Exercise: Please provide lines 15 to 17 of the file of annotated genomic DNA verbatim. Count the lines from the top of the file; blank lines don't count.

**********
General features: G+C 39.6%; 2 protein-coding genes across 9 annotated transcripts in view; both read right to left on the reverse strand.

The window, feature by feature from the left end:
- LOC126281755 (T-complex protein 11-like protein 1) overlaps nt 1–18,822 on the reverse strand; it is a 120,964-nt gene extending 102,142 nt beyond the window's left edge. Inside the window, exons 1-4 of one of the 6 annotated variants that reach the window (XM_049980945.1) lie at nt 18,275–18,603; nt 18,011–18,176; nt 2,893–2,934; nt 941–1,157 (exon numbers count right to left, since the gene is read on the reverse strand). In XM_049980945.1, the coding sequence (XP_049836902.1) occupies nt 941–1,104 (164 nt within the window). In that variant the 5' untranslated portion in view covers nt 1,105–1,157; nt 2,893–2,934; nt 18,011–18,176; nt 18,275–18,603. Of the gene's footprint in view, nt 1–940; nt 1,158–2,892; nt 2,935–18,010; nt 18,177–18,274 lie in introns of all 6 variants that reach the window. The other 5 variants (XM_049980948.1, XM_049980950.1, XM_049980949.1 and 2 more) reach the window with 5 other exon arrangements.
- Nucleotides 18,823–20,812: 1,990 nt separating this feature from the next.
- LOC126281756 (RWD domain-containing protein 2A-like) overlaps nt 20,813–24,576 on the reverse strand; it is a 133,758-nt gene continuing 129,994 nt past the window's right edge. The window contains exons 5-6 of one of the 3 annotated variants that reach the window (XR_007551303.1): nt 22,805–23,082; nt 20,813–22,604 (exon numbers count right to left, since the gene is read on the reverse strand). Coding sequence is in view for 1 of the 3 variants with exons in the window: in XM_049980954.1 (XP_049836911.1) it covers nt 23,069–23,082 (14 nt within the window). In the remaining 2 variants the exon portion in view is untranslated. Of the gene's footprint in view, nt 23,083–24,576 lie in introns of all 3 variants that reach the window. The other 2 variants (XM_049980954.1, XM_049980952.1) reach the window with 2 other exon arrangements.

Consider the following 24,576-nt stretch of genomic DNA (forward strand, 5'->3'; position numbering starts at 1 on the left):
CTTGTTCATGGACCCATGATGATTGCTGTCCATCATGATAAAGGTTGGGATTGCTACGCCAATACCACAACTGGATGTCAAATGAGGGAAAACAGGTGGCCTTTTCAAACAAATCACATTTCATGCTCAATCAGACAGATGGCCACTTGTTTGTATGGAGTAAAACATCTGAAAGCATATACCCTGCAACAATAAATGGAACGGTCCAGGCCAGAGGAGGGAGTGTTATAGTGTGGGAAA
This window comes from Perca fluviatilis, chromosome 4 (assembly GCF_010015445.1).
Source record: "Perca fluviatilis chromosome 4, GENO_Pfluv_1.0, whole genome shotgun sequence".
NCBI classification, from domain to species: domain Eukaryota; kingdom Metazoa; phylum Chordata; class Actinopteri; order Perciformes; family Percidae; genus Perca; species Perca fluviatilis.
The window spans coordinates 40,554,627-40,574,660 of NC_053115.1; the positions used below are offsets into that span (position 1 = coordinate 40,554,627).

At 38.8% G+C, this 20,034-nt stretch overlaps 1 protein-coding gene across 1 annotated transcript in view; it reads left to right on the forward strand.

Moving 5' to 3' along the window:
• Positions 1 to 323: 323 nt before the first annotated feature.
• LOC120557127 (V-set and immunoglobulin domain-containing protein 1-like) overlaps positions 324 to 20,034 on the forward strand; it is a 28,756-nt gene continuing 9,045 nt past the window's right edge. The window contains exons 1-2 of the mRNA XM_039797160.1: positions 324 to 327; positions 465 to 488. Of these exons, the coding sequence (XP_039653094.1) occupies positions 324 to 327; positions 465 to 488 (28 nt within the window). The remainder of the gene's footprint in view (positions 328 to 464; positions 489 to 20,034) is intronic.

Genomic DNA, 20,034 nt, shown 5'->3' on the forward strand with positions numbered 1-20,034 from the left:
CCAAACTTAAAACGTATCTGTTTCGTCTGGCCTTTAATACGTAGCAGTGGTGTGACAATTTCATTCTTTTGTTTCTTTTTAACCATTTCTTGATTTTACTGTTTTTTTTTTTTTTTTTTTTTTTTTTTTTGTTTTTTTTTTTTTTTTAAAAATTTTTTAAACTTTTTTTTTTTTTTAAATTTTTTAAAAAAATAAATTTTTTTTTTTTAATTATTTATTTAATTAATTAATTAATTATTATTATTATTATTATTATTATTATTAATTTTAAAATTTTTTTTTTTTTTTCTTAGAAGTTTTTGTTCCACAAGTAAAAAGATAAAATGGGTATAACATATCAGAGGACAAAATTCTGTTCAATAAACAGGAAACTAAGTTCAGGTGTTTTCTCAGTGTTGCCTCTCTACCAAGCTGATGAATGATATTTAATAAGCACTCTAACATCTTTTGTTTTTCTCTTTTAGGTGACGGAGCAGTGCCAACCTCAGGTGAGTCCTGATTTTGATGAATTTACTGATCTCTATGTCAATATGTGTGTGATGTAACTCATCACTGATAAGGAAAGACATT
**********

• LOC120557127 (V-set and immunoglobulin domain-containing protein 1-like) overlaps positions 324 to 20,034 on the forward strand; it is a 28,756-nt gene continuing 9,045 nt past the window's right edge. The window contains exons 1-2 of the mRNA XM_039797160.1: positions 324 to 327; positions 465 to 488. Of these exons, the coding sequence (XP_039653094.1) occupies positions 324 to 327; positions 465 to 488 (28 nt within the window). The remainder of the gene's footprint in view (positions 328 to 464; positions 489 to 20,034) is intronic.

Genomic DNA, 20,034 nt, shown 5'->3' on the forward strand with positions numbered 1-20,034 from the left:
CCAAACTTAAAACGTATCTGTTTCGTCTGGCCTTTAATACGTAGCAGTGGTGTGACAATTTCATTCTTTTGTTTCTTTTTAACCATTTCTTGATTTTACTGTTTTTTTTTTTTTTTTTTTTTTTTTTTTTGTTTTTTTTTTTTTTTTAAAAATTTTTTAAACTTTTTTTTTTTTTTAAATTTTTTAAAAAAATAAATTTTTTTTTTTTAATTATTTATTTAATTAATTAATTAATTATTATTATTATTATTATTATTATTATTAATTTTAAAATTTTTTTTTTTTTTTCTTAGAAGTTTTTGTTCCACAAGTAAAAAGATAAAATGGGTATAACATATCAGAGGACAAAATTCTGTTCAATAAACAGGAAACTAAGTTCAGGTGTTTTCTCAGTGTTGCCTCTCTACCAAGCTGATGAATGATATTTAATAAGCACTCTAACATCTTTTGTTTTTCTCTTTTAGGTGACGGAGCAGTGCCAACCTCAGGTGAGTCCTGATTTTGATGAATTTACTGATCTCTATGTCAATATGTGTGTGATGTAACTCATCACTGATAAGGAAAGACATT